Two New Focused Topics Courses in Development
With input from the U.S. Department of Defense’s Office of Military Family Readiness Policy’s Children, Youth, and Families (OMFRP’s CYF) division, the Virtual Lab School (VLS) team is developing two new Focused Topics courses.
Child Abuse Identification & Reporting for Support Staff
Approximately 650,000 children are victims of child abuse or neglect each year in the United States. All staff members in a child development center or youth program have a legal and ethical obligation to keep children safe from harm. This course helps support staff members recognize the signs of child abuse and neglect, understand procedures for making a report, identify program features and policies that keep children safe, and examine their own roles in preventing and reporting child maltreatment.
Child Abuse Prevention for Support Staff
The first responsibility of every staff member in an early childhood or school-age program is to keep children safe from harm. This includes protecting children from harm that may occur at home or in their child care program. This course will help support staff members understand their role in preventing child abuse and neglect. Staff members can gain a basic understanding of typical development and behaviors and develop the skills to recognize appropriate versus inappropriate expectations and guidance. Support staff members will be equipped with information on how protective factors can support and strengthen children and families through positive, nurturing interactions.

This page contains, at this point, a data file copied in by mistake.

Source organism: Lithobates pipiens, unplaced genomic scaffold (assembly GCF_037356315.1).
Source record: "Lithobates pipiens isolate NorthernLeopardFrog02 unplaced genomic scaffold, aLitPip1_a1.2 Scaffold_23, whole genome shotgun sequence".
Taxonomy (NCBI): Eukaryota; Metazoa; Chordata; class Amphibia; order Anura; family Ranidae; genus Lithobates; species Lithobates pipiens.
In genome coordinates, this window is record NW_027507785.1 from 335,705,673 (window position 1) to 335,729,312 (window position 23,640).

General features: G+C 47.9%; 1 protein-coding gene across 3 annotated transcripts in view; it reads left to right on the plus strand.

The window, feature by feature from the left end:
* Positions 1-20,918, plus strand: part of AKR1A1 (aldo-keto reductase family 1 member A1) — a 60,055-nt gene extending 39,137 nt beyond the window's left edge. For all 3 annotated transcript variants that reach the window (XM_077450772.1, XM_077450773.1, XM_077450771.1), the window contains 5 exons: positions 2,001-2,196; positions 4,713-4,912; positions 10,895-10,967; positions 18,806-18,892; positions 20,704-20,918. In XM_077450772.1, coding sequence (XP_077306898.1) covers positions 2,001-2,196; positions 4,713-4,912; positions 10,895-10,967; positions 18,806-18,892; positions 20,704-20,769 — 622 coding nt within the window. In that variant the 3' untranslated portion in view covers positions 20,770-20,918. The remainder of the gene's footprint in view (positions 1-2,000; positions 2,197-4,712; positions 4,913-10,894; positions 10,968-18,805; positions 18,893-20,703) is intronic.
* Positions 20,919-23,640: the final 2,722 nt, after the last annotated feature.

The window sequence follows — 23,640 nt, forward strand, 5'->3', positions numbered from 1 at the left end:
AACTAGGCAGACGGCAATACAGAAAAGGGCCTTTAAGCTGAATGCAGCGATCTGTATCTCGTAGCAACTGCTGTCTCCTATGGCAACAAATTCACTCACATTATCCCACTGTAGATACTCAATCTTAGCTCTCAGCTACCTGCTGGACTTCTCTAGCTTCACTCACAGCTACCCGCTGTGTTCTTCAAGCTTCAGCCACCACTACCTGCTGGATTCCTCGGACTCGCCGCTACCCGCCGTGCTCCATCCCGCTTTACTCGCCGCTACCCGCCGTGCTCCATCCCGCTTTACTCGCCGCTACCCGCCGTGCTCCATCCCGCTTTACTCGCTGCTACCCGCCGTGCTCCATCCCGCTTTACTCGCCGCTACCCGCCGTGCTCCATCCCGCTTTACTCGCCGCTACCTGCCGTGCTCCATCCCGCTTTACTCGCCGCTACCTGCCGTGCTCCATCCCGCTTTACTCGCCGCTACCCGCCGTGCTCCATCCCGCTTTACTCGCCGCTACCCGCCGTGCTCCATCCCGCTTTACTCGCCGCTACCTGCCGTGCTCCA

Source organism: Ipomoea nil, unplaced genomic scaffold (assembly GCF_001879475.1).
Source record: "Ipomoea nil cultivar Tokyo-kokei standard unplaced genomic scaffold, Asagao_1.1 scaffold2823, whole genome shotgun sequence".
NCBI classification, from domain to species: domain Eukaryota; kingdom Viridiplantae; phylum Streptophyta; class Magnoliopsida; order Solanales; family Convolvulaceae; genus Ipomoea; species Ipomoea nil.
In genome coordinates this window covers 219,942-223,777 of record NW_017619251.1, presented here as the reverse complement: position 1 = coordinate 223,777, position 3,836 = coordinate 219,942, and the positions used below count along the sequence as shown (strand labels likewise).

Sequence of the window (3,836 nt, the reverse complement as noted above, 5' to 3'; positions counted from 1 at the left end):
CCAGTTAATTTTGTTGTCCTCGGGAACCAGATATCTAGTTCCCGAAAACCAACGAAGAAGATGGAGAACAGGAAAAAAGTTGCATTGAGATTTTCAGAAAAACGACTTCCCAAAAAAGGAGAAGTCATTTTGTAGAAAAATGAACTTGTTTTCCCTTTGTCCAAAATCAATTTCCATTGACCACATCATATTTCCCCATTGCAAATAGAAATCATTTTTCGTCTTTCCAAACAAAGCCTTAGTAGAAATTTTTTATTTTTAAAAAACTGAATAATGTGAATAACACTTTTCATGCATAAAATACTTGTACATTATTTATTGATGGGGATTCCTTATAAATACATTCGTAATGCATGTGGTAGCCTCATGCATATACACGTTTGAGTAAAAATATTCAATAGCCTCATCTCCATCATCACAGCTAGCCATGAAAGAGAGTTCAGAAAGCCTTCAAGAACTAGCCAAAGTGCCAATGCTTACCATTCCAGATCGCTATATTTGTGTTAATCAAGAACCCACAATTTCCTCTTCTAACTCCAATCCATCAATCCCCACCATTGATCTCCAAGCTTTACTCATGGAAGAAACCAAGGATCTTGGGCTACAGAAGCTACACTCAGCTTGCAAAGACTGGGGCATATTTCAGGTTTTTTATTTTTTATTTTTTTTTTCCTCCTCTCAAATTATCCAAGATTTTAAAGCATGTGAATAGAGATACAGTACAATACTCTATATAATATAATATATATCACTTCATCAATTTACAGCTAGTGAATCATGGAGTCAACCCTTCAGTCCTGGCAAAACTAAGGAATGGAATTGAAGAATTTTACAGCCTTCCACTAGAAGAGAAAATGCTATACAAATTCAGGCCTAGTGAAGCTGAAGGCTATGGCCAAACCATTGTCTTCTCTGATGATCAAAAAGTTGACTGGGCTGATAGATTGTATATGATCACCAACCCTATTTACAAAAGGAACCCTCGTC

New Focused Topics Course Available
Sexual Development & Behavior in K-12 Students
In coordination with the U.S. Department of Defense Education Activity (DoDEA), a new Focused Topics course, Sexual Development & Behavior in K-12 Students, is now available through the Virtual Lab School. This course provides foundational knowledge of typical sexual development and behavior for students in kindergarten through high school as well as problematic sexual behavior. This nine-lesson course will support K-12 teachers and youth program staff in responding to normative and problematic sexual behaviors that occur in programs. Read more about this release in its course release article.
Selected New Content Updates
The VLS includes the latest research and best practices. Our content team continually reviews new research and updates to national guidelines. Details on content updates over the last three months include: